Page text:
Our hotel was conveniently located near a Pain Quotidien, a chain I was familiar with, so Laurent and I often had lunch or breakfast there. It's ironic, because Le Pain Quotidien is actually a Belgian concept, so it kind of felt like eating, say, McDonald's in Tokyo. Except that Le Pain Quotidien is a million times tastier and healthier than McDonald's (and more expensive, unfortunately, but hey, we were on our honeymoon), and the setting is a billion times more attractive, with its wooden hues and cute little spreads. Besides, I have to admit I never feel bad about eating "foreign" food in North America, probably because immigrant cultures are such a huge part of this continent, and hence the concept of "local cuisine" has always seemed a lot looser here than it does in other regions.
Even though I don't really know much about the current New York restaurant scene, there was one place I knew we had to visit: Momofuku Noodle Bar. Back when I was making David Chang's ramen a few months ago, I took the time to read the non-recipe parts of the book, specifically how the restaurant came to be. I liked how things apparently really kicked off when the chefs decided to stop trying to be "authentic" and just started to make whatever they wanted, according to the seasons and their own whims. And the ramen I had whipped up in my kitchen had been really very good, so I could only imagine how great the real thing would be.
If we could get in, that is... I knew the place was hugely popular but not correspondingly huge, and fully expected to find people lined up in front. Which we did. I asked the hostess how long the wait would be for two people, prepared to wait for over an hour if need be (I've done it for Kazu on more than one occasion), and nearly fell over when she answered that she could seat us right away. And smack in the middle of the counter, no less! Luck of the newlyweds!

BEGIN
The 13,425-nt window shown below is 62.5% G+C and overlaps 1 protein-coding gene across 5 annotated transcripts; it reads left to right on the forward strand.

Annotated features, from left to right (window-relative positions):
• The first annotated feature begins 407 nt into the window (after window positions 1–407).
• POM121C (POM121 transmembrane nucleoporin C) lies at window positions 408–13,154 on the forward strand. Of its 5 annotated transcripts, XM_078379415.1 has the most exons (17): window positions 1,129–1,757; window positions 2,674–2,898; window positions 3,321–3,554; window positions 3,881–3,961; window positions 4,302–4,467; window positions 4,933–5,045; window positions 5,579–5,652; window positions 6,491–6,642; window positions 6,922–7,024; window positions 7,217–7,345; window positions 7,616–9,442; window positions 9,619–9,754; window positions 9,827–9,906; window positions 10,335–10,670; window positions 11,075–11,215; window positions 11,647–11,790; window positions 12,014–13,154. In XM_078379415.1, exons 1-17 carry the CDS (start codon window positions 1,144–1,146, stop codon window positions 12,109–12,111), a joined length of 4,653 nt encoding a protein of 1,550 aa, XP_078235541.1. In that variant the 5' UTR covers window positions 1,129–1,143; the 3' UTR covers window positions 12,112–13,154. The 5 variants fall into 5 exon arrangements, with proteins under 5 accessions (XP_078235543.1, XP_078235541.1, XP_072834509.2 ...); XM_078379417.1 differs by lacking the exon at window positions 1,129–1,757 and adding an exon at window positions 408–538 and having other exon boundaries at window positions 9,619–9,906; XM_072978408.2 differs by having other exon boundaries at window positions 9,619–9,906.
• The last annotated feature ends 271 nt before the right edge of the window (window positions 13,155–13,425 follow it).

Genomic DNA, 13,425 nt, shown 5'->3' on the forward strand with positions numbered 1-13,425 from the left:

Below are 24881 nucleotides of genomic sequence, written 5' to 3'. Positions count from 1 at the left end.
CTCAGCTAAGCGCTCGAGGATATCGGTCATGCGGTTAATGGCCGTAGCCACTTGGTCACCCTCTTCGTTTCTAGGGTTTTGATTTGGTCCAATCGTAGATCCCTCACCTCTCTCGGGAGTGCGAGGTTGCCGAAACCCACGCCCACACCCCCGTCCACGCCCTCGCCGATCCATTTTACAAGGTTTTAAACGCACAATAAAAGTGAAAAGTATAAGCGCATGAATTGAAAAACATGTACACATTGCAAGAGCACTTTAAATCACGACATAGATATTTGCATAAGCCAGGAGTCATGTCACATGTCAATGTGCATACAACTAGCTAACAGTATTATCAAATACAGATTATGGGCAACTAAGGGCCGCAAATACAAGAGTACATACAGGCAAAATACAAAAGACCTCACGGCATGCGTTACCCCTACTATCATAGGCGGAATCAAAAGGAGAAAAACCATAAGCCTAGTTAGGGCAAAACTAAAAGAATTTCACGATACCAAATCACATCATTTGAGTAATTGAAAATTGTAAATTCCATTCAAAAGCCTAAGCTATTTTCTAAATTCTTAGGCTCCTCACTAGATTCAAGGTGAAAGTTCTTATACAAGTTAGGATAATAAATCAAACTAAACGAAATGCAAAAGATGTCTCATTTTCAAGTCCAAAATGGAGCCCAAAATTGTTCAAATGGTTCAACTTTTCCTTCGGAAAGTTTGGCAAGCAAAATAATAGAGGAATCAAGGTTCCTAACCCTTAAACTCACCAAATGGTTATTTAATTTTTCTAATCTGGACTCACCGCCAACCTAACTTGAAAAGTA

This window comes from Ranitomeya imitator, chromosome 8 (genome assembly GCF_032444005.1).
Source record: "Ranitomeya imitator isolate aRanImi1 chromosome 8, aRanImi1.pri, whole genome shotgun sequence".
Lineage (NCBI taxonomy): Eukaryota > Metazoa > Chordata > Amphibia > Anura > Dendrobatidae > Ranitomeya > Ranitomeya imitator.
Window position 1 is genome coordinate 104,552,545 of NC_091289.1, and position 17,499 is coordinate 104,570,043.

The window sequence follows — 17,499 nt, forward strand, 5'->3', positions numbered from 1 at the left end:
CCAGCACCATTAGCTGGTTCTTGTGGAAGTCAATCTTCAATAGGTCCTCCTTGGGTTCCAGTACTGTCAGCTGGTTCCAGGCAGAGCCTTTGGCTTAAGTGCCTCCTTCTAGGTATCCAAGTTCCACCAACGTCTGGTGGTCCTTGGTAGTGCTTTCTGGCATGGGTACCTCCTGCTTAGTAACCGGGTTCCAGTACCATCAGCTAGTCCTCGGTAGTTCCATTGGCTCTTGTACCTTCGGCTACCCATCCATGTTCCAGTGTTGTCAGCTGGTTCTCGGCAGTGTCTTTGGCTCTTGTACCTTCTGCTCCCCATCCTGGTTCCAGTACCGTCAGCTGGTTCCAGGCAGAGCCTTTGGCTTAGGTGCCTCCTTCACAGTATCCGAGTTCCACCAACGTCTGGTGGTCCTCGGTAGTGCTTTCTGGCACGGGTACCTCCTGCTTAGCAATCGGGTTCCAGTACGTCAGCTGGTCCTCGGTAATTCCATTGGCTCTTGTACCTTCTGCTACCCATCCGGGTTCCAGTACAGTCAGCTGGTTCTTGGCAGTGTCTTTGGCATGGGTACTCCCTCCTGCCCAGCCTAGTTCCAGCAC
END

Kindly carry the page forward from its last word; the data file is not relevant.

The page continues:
We started off with some shiitake buns. They were great, with very salty mushrooms, soft steamed buns, and crunch pickles.
But the real treat was watching the cooks prepping bowl after bowl of ramen. These guys were maintaining a serious rhythm!
I ordered the shoyu (soy) ramen, while Laurent ordered a miso version. I knew Chang had recently changed his broth recipe, to make it more environmentally and economically friendly, which I can only applaud; he now makes the broth with only chicken bones, no more pork bones. The result was still very good, with strong umami and smokiness compensating for the lack of meatiness. The noodles were awesome, firm bordering on chewy, as far from limp, sissy noodles as you can get. The pork was tender and deliciously seasoned. But... I have to say this: how I wish I could have tasted the original version! I get that it uses a lot of meat and generates a lot of waste, but I was honestly blown away by what I managed to make myself with the old recipe, and have no doubt the served far superior bowls at Momofuku back then. This new version is definitely great, but the difference is nonetheless felt...
Laurent's miso ramen, however, was spectacular. Neither of us had anything bad to say about it: it was simply perfection, with ideally balanced flavours. It's right up there with the burnt miso ramen we had in Tokyo and have been fantasizing about ever since. Maybe we just have a special weakness for miso... But Jesus, it was good.
So, that was one of the high culinary points of our trip. More to come!